It’s time, as I’ve threatened previously, to talk about kids. The little Daleks are everywhere these days. And it’s since Steven Moffat took over as show runner. By my reckoning 42% of stories he’s EPed have featured children in major roles. By comparison, Russell T Davies era had 23% of stories with prominent roles for kids, and three of them were written by Moffat.
It makes sense to include kids in the show as audience identification figures, and we often see them in familiar locations; bedrooms, school rooms, playgrounds. Night Terrors centres on a child’s bedroom, the place to where, one imagines, a child may retreat after watching Doctor Who and relive that episode’s scares. Long shadows and creaky doors amplifying the heebie jeebies.
Kids have parents more often than not in modern day Who, so parenthood gets examined regularly. We’ve met parents of all the recent companions and the Ponds became parents during their tenure. Mothers and fathers abound, and particularly in the Matt Smith era, we meet a lot of fathers.
And there’s a clutch of stories in Series 6, where we seem to be meeting fathers every week. Night Terrors is one of them, but think of A Christmas Carol, The Curse of the Black Spot, The Rebel Flesh/The Almost People and Closing Time. Add to this A Good Man Goes to War and Let’s Kill Hitler in which we see Rory as a Dad, and it’s clear that fatherhood is on the mind.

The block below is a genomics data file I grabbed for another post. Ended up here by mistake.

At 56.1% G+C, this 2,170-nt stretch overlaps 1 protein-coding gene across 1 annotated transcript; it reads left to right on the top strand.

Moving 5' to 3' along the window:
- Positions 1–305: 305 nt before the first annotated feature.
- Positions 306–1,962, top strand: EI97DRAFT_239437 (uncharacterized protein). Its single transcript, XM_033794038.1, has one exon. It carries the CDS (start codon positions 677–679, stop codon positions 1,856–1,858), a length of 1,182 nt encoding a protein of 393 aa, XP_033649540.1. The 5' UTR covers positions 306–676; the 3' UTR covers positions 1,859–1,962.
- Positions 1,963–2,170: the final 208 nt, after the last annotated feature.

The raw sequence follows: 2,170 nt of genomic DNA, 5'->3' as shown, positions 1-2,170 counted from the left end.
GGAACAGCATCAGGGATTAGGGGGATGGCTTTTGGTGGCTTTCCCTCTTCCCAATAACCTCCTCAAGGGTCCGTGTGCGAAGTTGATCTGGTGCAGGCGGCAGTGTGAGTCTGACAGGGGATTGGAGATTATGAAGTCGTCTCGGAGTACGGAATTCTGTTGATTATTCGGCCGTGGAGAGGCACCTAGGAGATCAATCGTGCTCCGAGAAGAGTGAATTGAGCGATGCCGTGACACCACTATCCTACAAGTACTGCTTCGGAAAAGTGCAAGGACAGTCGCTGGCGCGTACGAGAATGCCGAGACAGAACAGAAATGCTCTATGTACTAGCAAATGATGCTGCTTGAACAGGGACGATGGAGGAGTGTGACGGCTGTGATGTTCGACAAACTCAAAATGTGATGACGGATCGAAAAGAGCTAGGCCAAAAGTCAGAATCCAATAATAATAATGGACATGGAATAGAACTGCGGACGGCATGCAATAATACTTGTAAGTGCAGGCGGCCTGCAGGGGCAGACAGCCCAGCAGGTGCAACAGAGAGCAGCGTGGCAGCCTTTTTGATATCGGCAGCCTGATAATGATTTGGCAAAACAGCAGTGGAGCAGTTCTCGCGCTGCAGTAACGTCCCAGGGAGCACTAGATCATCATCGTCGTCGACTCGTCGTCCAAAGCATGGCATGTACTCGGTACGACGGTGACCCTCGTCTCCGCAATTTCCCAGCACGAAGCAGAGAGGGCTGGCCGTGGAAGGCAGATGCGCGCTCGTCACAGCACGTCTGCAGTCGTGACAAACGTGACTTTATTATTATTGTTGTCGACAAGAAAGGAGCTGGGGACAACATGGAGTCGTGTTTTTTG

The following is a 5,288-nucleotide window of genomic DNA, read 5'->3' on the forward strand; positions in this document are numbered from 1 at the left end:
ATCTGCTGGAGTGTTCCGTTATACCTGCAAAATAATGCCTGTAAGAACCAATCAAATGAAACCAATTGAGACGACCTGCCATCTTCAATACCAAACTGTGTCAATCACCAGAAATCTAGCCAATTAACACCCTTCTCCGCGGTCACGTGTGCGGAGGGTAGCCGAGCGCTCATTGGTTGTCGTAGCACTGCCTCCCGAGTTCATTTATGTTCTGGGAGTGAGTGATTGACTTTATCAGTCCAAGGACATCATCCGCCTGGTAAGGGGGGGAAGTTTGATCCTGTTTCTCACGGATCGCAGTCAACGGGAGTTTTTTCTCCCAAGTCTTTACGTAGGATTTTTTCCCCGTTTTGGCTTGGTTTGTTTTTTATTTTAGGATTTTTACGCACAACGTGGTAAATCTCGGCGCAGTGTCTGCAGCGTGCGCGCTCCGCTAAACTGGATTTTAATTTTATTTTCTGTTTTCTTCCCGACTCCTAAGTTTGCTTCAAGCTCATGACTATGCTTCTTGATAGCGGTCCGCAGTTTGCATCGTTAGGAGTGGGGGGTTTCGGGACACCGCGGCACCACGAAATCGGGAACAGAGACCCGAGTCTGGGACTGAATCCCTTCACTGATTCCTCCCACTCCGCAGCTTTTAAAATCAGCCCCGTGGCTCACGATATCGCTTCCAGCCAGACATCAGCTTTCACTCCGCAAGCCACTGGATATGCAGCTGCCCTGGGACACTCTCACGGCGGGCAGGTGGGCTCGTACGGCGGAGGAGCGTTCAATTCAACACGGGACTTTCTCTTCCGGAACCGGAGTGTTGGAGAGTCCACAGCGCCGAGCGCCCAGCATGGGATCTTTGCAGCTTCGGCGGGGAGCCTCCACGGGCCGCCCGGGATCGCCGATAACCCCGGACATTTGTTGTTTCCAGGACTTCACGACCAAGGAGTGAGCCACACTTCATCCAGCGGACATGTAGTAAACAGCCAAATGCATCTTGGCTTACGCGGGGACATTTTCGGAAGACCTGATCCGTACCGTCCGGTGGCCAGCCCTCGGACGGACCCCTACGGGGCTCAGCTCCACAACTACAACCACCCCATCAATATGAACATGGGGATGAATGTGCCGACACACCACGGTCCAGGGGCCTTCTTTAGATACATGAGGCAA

So here’s a few things we learn about fathers from Moffat’s Who.
They’re a bit hopeless. A la Alex in Night Terrors and Craig in Closing Time. Fatherhood bewilders them. They get a bit overwhelmed, poor dears.
They can be terrible role models. If your Dad is Elliot Sardick or Henry Avery in particular.
They will come looking for you. Right across the universe in Rory’s case.
They love their kids, even if they aren’t the biological father. Ask Ganger Jimmy, or Alex who finds out his kid’s an alien.
The power of their love can solve everything. It can convince you to destroy your make believe world and blow the heads off Cybermen.
Generally, they have sons, not daughters. Except Rory.
And the kid tends to do something which inspires a climactic act of heroism by the father, transforming them into a better man. Yes, this is terribly cliched. But it’s kind of in Doctor Who’s DNA; “need a kid to get into trouble” was, after all, part of its initial brief. In a 45 minute adventure series, it’s sort of inevitable that the kid’s going to end up strapped to the railroad tracks in the final reel. (That’s a metaphor, by the way. I’m not advocating for strapping kids to railroad tracks.)
Stories about kids and parenthood never happened in old Who. That’s right never. Well, hardly ever. Occasionally a father got murdered and their daughter became a companion. And actually, kids were rarely present in old Who. How many pre teenage kids with speaking roles in old Who can you name? There’s the boy in The Reign of Terror, the girl in Castrovalva, Squeak in Survival…. Um that’s about it. And they certainly aren’t pivotal roles, like young George (a charming performance from Jamie Oram) in Night Terrors.